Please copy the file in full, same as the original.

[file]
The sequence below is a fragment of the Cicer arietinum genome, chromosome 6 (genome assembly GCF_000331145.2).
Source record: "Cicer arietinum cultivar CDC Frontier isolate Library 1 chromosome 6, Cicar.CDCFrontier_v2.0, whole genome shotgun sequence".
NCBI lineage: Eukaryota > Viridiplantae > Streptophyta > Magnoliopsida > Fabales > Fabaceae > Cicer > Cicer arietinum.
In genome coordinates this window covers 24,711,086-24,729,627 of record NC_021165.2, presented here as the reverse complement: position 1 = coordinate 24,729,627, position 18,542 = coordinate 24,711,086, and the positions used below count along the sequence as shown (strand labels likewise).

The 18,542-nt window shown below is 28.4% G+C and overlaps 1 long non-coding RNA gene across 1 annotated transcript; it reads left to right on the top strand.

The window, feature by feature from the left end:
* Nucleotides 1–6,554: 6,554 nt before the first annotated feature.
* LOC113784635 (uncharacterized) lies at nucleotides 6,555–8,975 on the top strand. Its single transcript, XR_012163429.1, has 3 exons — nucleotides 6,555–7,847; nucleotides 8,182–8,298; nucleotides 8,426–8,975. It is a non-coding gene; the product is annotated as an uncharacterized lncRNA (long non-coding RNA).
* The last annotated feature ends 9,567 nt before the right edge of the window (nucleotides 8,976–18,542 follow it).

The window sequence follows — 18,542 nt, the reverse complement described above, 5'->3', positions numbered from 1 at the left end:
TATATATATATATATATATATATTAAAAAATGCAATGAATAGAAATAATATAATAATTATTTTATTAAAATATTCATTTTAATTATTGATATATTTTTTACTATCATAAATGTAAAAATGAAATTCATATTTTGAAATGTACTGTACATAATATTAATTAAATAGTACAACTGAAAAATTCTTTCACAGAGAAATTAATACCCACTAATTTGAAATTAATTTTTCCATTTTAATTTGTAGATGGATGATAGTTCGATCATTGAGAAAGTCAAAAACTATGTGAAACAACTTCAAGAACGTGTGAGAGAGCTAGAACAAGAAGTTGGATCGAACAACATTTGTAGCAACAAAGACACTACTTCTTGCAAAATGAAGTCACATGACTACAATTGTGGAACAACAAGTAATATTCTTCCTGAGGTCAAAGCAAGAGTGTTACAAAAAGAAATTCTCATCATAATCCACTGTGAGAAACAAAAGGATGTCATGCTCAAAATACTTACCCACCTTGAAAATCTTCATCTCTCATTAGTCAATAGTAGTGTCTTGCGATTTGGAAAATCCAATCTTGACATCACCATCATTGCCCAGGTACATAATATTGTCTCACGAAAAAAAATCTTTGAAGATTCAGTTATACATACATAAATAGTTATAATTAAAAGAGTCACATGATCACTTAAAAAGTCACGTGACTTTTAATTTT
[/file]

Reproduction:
The sequence below is a fragment of the Cicer arietinum genome, chromosome 6 (genome assembly GCF_000331145.2).
Source record: "Cicer arietinum cultivar CDC Frontier isolate Library 1 chromosome 6, Cicar.CDCFrontier_v2.0, whole genome shotgun sequence".
NCBI lineage: Eukaryota > Viridiplantae > Streptophyta > Magnoliopsida > Fabales > Fabaceae > Cicer > Cicer arietinum.
In genome coordinates this window covers 24,711,086-24,729,627 of record NC_021165.2, presented here as the reverse complement: position 1 = coordinate 24,729,627, position 18,542 = coordinate 24,711,086, and the positions used below count along the sequence as shown (strand labels likewise).

The 18,542-nt window shown below is 28.4% G+C and overlaps 1 long non-coding RNA gene across 1 annotated transcript; it reads left to right on the top strand.

The window, feature by feature from the left end:
* Nucleotides 1–6,554: 6,554 nt before the first annotated feature.
* LOC113784635 (uncharacterized) lies at nucleotides 6,555–8,975 on the top strand. Its single transcript, XR_012163429.1, has 3 exons — nucleotides 6,555–7,847; nucleotides 8,182–8,298; nucleotides 8,426–8,975. It is a non-coding gene; the product is annotated as an uncharacterized lncRNA (long non-coding RNA).
* The last annotated feature ends 9,567 nt before the right edge of the window (nucleotides 8,976–18,542 follow it).

The window sequence follows — 18,542 nt, the reverse complement described above, 5'->3', positions numbered from 1 at the left end:
TATATATATATATATATATATATTAAAAAATGCAATGAATAGAAATAATATAATAATTATTTTATTAAAATATTCATTTTAATTATTGATATATTTTTTACTATCATAAATGTAAAAATGAAATTCATATTTTGAAATGTACTGTACATAATATTAATTAAATAGTACAACTGAAAAATTCTTTCACAGAGAAATTAATACCCACTAATTTGAAATTAATTTTTCCATTTTAATTTGTAGATGGATGATAGTTCGATCATTGAGAAAGTCAAAAACTATGTGAAACAACTTCAAGAACGTGTGAGAGAGCTAGAACAAGAAGTTGGATCGAACAACATTTGTAGCAACAAAGACACTACTTCTTGCAAAATGAAGTCACATGACTACAATTGTGGAACAACAAGTAATATTCTTCCTGAGGTCAAAGCAAGAGTGTTACAAAAAGAAATTCTCATCATAATCCACTGTGAGAAACAAAAGGATGTCATGCTCAAAATACTTACCCACCTTGAAAATCTTCATCTCTCATTAGTCAATAGTAGTGTCTTGCGATTTGGAAAATCCAATCTTGACATCACCATCATTGCCCAGGTACATAATATTGTCTCACGAAAAAAAATCTTTGAAGATTCAGTTATACATACATAAATAGTTATAATTAAAAGAGTCACATGATCACTTAAAAAGTCACGTGACTTTTAATTTT